In 1943 Mikoyan was awarded the star of the “Hero of Socialist Labor” but the award was of little comfort at a time when he mourned the loss of his son Vladimir, whose plane was shot down during the battle of Stalingrad.
In 1946 Mikoyan became Vice Chairman of the Council of Ministers. At the same time he held the post of Minister of Trade. However, his relations with Stalin during that period became increasingly strained. He was no longer a frequent guest at Stalin’s banquets or even the Politburo sessions. Rumors have it that Mikoyan would have eventually been arrested, were it not for Stalin's death in 1953.
Khrushchev’s right hand man
After Stalin’s death the USSR was again swept into a power struggle between Lavrenty Beria, the sinister Commissar for the Interior and the then Head of the Ukrainian Committee of the Communist Party, Nikita Khrushchev. While it was still unclear who would end up ruling the USSR, Mikoyan cautiously balanced between the opposing parties. However, as soon as it was clear that Khrushchev was winning, Mikoyan gave in to the majority, supported Beria’s arrest and execution and soon became an ardent supporter of “de-Stalinization.” He also helped to restore many of his comrades to their posts in the Communist Party and organized support for the families of those who had been executed during the purges.
In 1956 Mikoyan helped Khrushchev organize the “Secret Speech” – the public denouncement of Stalin’s personality cult. Mikoyan’s speech was one of the most shocking that followed Khrushchev’s report – he publicly acquitted many of those he purged in the middle of the 1930s. The whole audience was amazed at the “revelations.”
A half a year later Mikoyan tried to block Khrushchev’s decision to use troops in crushing the popular revolt in Hungary in 1956 and almost resigned when the Soviet leaders did not listen to him.
However, in 1957 Mikoyan made another ‘twist” – he refused to back the coup by Georgy Malenkov and Vyacheslav Molotov to remove Khrushchev from power. Thus he forever secured his own position as one of Khrushchev's closest allies.
Mikoyan’s foreign politics
Mikoyan was especially good at establishing international relations. In 1959 he was sent to Cuba to establish relations with Fidel Castro, becoming the first Soviet leader to visit the island. It was Mikoyan who secured a business deal that nowadays would border on insanity – he exchanged Soviet oil for Cuban sugar.
He always confessed that he liked the island. “I keep feeling I’ve returned to my childhood every time I come to Cuba,” he would say. During this period he made many state visits to the US, Japan and Mexico and his title as First Deputy Premier of the USSR always secured him a warm welcome. He did his best to help Khrushchev ease tensions between the Soviet Union and the rest of the world during the Cold War.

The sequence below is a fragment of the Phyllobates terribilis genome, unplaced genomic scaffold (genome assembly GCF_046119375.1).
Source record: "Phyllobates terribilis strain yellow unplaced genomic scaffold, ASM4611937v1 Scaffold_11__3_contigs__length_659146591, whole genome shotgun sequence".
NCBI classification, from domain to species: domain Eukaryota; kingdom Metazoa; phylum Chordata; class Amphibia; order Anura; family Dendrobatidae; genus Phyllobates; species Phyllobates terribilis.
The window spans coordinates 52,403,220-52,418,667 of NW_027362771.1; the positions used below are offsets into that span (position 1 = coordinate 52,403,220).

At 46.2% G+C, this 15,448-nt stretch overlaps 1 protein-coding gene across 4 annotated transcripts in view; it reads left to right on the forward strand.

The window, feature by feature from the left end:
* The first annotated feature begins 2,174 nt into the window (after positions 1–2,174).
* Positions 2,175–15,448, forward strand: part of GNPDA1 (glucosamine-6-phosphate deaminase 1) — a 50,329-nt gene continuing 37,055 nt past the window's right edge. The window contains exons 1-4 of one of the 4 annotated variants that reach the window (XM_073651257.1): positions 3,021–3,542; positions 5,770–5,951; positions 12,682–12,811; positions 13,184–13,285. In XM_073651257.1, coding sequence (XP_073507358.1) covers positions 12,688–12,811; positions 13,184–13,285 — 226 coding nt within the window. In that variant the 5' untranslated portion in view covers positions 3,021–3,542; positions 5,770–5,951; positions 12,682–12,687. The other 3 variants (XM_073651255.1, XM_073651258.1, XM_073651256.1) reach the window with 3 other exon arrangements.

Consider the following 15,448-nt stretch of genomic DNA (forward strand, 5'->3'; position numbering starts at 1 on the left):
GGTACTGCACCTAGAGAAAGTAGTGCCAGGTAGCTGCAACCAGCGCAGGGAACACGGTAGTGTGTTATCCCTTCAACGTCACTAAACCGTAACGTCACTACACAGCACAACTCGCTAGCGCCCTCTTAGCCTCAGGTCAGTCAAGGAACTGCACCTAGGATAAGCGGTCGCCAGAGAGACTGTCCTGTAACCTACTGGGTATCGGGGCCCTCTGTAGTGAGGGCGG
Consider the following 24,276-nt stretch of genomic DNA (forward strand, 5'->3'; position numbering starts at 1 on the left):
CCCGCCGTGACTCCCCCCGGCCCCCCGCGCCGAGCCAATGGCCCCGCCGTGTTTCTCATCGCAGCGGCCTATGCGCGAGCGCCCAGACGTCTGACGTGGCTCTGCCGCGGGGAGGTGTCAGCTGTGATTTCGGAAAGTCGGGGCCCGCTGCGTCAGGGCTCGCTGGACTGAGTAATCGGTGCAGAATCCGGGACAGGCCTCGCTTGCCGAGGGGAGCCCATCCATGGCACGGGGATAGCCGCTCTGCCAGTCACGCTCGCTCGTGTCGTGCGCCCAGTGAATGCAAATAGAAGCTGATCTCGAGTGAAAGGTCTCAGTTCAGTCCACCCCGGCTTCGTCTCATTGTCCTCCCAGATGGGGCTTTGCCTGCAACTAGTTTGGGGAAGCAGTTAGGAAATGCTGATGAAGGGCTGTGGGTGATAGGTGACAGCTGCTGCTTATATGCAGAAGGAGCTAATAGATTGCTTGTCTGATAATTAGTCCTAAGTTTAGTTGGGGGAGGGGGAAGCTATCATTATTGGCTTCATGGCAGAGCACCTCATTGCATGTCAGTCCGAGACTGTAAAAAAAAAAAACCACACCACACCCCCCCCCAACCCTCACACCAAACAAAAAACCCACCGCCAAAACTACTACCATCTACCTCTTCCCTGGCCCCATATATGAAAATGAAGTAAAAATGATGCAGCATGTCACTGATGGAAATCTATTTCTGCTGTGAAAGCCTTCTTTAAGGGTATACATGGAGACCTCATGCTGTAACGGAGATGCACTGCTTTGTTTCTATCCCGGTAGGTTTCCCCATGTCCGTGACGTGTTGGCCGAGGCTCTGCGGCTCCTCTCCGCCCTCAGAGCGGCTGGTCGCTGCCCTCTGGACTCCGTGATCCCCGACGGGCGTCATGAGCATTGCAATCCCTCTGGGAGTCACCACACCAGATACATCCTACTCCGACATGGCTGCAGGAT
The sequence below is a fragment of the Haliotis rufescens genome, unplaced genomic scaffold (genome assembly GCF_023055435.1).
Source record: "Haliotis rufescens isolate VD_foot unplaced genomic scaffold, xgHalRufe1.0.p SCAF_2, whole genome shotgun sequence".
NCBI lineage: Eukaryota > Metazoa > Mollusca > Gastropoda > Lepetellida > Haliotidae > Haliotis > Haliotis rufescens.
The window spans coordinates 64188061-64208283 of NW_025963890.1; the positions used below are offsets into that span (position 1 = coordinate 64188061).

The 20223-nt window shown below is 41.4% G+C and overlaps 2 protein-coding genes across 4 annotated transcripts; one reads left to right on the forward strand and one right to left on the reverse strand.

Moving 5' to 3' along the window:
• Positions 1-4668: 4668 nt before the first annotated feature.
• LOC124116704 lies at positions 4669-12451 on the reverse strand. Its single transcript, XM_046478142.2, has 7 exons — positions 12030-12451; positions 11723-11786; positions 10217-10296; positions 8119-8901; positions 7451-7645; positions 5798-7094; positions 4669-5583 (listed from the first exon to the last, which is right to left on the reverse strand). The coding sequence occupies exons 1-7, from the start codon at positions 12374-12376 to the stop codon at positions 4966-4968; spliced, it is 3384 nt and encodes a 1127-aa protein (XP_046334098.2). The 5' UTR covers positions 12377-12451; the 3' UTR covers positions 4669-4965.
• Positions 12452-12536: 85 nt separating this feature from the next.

In October 1962, during the Cuban Missile Crisis, Mikoyan was dispatched to Cuba. He tried hard to persuade Fidel Castro to remove all the nuclear missiles and bombers the Soviet Union had placed on the island. Mikoyan managed to carry out his mission perfectly, despite the fact that right at the same time, his beloved wife Ashhen died and he wasn’t even able to attend her funeral.
In November 1963 he represented the Soviet Union at the funeral ceremony of President John F. Kennedy.
From Khrushchev to Brezhnev
In 1964 Mikoyan once again walked the fine line between changing powers. A new election promoted Mikoyan to Chairman of the USSR Supreme Soviet – he became the president of the country de jure. At the same time Leonid Brezhnev was elected the Second Secretary of the Central Committee of the Communist Party. Mikoyan sensed the shifting dynamics in the higher echelons of power and foresaw the rise of Brezhnev’s star. He participated in the coup that displaced Khrushchev from the top position and put Brezhnev in the ruling seat.
But Mikoyan didn’t last very long in Brezhnev’s government – in 1965 he was forced to retire due to old age (he was70). He spent his remaining days writing memoirs about his life and political career.
Anastas Mikoyan died on 21 October 1978. He was buried not far from Khrushchev at the Novodevichye Cemetery in Moscow – Brezhnev decided not to give either man a state funeral at the Necropolis near the Kremlin wall.
Mikoyan became known in Soviet history as the man who spanned the political horizon of the USSR between “Ilyich and Ilyich” (ironically, the patronymic of both Lenin and Brezhnev was Ilyich), having spent over 40 years at the top of the Soviet hierarchical ladder.
Many still consider him one of the most contradictory yet skilled political figures of the Soviet Union. Some historians and Communist Party officials have expressed surprise at Mikoyan’s “art of political compromise.” They say he could walk through the Red Square on a rainy day, passing between the drops of water and coming out dry.